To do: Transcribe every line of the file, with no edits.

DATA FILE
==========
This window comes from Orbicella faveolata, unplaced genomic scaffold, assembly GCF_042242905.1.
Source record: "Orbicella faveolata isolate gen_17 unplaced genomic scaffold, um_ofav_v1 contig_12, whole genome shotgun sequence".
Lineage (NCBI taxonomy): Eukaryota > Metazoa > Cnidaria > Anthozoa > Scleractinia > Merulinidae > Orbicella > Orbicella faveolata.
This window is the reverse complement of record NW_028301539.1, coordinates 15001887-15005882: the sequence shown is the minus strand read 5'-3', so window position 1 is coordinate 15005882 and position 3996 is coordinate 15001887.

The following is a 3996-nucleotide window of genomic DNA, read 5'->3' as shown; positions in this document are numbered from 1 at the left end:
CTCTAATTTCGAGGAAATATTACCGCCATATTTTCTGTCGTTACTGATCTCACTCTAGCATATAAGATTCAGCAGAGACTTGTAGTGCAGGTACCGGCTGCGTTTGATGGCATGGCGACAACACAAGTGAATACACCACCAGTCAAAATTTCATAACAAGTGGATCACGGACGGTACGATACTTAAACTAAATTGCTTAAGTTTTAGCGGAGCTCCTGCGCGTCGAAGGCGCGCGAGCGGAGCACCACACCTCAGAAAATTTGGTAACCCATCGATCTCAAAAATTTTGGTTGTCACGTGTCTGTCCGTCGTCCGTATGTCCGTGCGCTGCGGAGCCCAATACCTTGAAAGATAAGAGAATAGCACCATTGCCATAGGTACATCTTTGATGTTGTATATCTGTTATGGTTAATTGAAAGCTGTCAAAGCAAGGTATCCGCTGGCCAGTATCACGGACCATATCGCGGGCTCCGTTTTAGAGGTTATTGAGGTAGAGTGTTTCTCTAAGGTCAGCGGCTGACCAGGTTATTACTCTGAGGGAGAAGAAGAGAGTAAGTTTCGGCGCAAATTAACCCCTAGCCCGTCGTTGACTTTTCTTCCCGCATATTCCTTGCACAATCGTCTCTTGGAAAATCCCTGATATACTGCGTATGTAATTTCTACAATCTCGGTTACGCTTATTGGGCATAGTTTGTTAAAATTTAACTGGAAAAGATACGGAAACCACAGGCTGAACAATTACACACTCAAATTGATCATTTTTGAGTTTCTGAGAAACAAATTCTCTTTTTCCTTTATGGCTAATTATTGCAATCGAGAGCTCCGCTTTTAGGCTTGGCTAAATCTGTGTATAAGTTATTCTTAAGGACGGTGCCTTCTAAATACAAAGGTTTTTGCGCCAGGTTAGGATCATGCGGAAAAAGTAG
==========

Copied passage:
This window comes from Orbicella faveolata, unplaced genomic scaffold, assembly GCF_042242905.1.
Source record: "Orbicella faveolata isolate gen_17 unplaced genomic scaffold, um_ofav_v1 contig_12, whole genome shotgun sequence".
Lineage (NCBI taxonomy): Eukaryota > Metazoa > Cnidaria > Anthozoa > Scleractinia > Merulinidae > Orbicella > Orbicella faveolata.
This window is the reverse complement of record NW_028301539.1, coordinates 15001887-15005882: the sequence shown is the minus strand read 5'-3', so window position 1 is coordinate 15005882 and position 3996 is coordinate 15001887.

The following is a 3996-nucleotide window of genomic DNA, read 5'->3' as shown; positions in this document are numbered from 1 at the left end:
CTCTAATTTCGAGGAAATATTACCGCCATATTTTCTGTCGTTACTGATCTCACTCTAGCATATAAGATTCAGCAGAGACTTGTAGTGCAGGTACCGGCTGCGTTTGATGGCATGGCGACAACACAAGTGAATACACCACCAGTCAAAATTTCATAACAAGTGGATCACGGACGGTACGATACTTAAACTAAATTGCTTAAGTTTTAGCGGAGCTCCTGCGCGTCGAAGGCGCGCGAGCGGAGCACCACACCTCAGAAAATTTGGTAACCCATCGATCTCAAAAATTTTGGTTGTCACGTGTCTGTCCGTCGTCCGTATGTCCGTGCGCTGCGGAGCCCAATACCTTGAAAGATAAGAGAATAGCACCATTGCCATAGGTACATCTTTGATGTTGTATATCTGTTATGGTTAATTGAAAGCTGTCAAAGCAAGGTATCCGCTGGCCAGTATCACGGACCATATCGCGGGCTCCGTTTTAGAGGTTATTGAGGTAGAGTGTTTCTCTAAGGTCAGCGGCTGACCAGGTTATTACTCTGAGGGAGAAGAAGAGAGTAAGTTTCGGCGCAAATTAACCCCTAGCCCGTCGTTGACTTTTCTTCCCGCATATTCCTTGCACAATCGTCTCTTGGAAAATCCCTGATATACTGCGTATGTAATTTCTACAATCTCGGTTACGCTTATTGGGCATAGTTTGTTAAAATTTAACTGGAAAAGATACGGAAACCACAGGCTGAACAATTACACACTCAAATTGATCATTTTTGAGTTTCTGAGAAACAAATTCTCTTTTTCCTTTATGGCTAATTATTGCAATCGAGAGCTCCGCTTTTAGGCTTGGCTAAATCTGTGTATAAGTTATTCTTAAGGACGGTGCCTTCTAAATACAAAGGTTTTTGCGCCAGGTTAGGATCATGCGGAAAAAGTAG